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PAUL JOSEPH WRIGHT vs. CA, G.R. No. 113213 August 15, 1994
Australia and the Government of the Philippines in the suppression of crime, entered into a Treaty of Extradition on the 7th of March 1988. The said treaty was ratified in accordance with the provisions of Section 21, Article VII of the 1987 Constitution in a Resolution adopted by the Senate on September 10, 1990 and became effective 30 days after both States notified each other in writing that the respective requirements for the entry into force of the Treaty have been complied with. Petitioner contends that the provision of the Treaty giving retroactive effect to the extradition treaty amounts to an ex post facto law which violates Section 21 of Article VI of the Constitution.

ISSUE: Can an extradition treaty be applied retroactively?

HELD: Applying the constitutional principle, the Court has held that the prohibition applies only to criminal legislation which affects the substantial rights of the accused. This being so, there is no absolutely no merit in petitioner's contention that the ruling of the lower court sustaining the Treaty's retroactive application with respect to offenses committed prior to the Treaty's coming into force and effect, violates the Constitutional prohibition against ex post facto laws. As the Court of Appeals correctly concluded, the Treaty is neither a piece of criminal legislation nor a criminal procedural statute. It merely provides for the extradition of persons wanted for prosecution of an offense or a crime which offense or crime was already committed or consummated at the time the treaty was ratified.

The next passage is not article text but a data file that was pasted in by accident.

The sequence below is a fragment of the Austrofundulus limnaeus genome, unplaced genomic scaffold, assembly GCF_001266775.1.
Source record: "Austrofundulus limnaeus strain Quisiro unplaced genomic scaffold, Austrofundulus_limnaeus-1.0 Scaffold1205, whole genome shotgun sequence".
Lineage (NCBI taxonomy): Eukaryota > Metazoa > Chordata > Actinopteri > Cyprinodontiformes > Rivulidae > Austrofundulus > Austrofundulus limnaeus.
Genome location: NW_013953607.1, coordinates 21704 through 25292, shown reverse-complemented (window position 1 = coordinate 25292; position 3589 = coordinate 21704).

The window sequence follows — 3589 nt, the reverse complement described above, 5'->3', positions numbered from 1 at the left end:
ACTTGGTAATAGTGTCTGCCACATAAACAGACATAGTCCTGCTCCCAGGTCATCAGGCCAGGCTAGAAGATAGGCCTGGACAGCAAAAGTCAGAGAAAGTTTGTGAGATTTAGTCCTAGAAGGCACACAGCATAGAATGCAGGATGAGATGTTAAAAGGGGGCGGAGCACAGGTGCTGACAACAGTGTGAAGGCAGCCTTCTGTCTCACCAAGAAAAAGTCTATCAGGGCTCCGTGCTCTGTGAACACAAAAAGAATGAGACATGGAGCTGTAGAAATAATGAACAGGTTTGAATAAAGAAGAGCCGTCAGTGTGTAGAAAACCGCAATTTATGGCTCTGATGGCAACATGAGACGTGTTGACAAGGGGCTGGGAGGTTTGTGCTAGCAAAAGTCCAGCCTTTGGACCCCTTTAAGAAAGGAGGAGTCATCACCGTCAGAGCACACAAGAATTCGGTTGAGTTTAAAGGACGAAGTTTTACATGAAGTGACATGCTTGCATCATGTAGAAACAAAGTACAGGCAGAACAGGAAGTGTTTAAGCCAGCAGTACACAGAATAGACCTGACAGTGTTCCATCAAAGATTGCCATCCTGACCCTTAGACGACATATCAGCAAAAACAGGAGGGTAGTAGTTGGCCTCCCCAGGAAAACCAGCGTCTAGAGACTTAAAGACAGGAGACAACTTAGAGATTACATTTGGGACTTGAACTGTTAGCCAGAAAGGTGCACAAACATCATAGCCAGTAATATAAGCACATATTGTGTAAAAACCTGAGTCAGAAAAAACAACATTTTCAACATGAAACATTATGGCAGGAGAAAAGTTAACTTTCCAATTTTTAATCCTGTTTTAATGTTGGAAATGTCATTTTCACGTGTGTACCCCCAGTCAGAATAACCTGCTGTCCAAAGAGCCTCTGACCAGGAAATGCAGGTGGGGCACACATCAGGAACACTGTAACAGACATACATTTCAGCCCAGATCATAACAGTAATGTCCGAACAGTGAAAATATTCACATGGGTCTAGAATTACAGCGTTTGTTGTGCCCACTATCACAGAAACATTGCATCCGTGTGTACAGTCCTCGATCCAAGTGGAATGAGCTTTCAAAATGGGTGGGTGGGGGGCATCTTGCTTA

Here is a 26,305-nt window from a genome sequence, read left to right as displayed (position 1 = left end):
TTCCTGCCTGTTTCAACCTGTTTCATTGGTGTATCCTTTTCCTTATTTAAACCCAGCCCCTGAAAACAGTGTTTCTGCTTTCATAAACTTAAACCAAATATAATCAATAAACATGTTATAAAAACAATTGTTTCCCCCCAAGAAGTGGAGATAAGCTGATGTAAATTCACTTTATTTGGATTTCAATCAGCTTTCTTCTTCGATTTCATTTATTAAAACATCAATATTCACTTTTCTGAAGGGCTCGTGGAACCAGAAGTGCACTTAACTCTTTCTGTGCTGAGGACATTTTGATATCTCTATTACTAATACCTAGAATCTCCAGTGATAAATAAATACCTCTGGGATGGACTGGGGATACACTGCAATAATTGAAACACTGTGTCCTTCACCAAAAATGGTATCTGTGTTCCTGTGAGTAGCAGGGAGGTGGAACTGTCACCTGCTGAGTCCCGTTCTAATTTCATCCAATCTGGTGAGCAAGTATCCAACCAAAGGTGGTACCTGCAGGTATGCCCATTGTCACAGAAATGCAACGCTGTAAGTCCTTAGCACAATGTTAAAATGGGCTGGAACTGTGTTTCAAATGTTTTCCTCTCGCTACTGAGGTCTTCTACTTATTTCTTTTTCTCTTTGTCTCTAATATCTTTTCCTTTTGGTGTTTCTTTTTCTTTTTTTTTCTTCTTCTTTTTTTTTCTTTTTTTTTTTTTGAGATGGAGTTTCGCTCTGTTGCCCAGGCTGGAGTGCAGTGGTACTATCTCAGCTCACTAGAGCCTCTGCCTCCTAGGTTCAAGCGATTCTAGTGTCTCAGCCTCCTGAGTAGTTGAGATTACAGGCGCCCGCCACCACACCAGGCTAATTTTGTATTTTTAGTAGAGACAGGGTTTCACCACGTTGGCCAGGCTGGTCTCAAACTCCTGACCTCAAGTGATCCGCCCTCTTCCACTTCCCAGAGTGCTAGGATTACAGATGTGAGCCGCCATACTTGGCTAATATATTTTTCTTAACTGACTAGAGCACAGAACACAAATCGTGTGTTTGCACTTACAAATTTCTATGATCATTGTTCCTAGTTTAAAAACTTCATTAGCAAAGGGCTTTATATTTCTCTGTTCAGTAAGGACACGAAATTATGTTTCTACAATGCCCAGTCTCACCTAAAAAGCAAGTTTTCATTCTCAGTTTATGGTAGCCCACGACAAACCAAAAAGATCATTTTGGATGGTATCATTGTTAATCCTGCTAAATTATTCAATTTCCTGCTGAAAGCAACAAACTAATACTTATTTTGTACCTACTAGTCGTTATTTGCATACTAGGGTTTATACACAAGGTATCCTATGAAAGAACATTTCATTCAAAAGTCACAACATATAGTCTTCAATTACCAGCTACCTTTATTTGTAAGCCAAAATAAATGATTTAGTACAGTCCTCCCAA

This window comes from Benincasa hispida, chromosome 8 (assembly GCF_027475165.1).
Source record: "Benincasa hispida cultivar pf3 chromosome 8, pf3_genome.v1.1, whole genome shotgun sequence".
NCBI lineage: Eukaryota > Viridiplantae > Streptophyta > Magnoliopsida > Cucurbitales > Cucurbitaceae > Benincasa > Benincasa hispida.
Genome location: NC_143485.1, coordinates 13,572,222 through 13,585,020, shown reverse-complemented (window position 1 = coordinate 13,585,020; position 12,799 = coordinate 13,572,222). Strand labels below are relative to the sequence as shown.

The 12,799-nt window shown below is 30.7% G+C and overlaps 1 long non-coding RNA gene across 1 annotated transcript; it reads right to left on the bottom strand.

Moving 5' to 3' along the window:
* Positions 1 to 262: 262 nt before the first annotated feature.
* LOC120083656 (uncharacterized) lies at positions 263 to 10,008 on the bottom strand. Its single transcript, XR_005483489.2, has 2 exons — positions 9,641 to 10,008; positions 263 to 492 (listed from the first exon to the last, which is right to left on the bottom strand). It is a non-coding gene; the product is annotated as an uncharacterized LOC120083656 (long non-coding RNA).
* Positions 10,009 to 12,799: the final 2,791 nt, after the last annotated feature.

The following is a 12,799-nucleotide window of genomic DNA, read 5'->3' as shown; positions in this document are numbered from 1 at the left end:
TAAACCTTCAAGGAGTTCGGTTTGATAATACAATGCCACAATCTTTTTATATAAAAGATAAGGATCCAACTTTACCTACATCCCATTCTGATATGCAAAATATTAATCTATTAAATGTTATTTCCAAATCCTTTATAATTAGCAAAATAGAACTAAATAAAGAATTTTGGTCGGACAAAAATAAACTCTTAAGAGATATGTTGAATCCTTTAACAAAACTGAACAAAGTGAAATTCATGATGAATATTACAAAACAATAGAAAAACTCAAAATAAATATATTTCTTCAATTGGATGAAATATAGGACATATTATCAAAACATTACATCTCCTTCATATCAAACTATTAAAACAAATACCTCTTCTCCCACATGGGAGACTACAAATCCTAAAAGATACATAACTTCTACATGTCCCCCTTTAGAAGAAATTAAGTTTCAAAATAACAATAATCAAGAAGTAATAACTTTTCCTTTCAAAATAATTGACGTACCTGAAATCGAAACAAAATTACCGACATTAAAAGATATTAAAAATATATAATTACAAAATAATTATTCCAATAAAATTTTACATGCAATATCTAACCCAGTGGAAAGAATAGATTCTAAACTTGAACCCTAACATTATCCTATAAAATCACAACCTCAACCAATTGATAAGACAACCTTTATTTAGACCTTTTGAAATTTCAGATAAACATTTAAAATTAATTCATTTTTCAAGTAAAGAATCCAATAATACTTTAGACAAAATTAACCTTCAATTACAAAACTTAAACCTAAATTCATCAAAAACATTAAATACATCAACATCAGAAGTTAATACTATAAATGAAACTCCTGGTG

People vs. Lacson, G.R. 149453, October 7, 2003
Petitioner asserts that pursuant to a long line of jurisprudence and a long-standing judicial practice in applying penal law, Section 8, Rule 117 of the RRCP should be applied prospectively and retroactively without reservations, only and solely on the basis of its being favorable to the accused. He asserts that case law on the retroactive application of penal laws should likewise apply to criminal procedure, it being a branch of criminal law. The respondent insists that Section 8 was purposely crafted and included as a new provision to reinforce the constitutional right of the accused to a speedy disposition of his case. Accordingly, prospective application thereof would in effect give the petitioners more than two years from March 29, 1999 within which to revive the criminal cases, thus violating the respondent’s right to due process and equal protection of the law.
ISSUE: What is the time-bar rule? Being favorable to the accused , can the time-bar rule be applied retroactively?
The time-bar under the new rule was fixed by the Court to excise the malaise that plagued the administration of the criminal justice system for the benefit of the State and the accused; not for the accused only. The Court emphasized in its assailed resolution that: In the new rule in question, it has fixed a time-bar of one year or two years for the revival of criminal cases provisionally dismissed with the express consent of the accused and with a priori notice to the offended party. In fixing the time-bar, the Court balanced the societal interests and those of the accused for the orderly and speedy disposition of criminal cases with minimum prejudice to the State and the accused. It took into account the substantial rights of both the State and of the accused to due process. The Court believed that the time limit is a reasonable period for the State to revive provisionally dismissed cases with the consent of the accused and notice to the offended parties.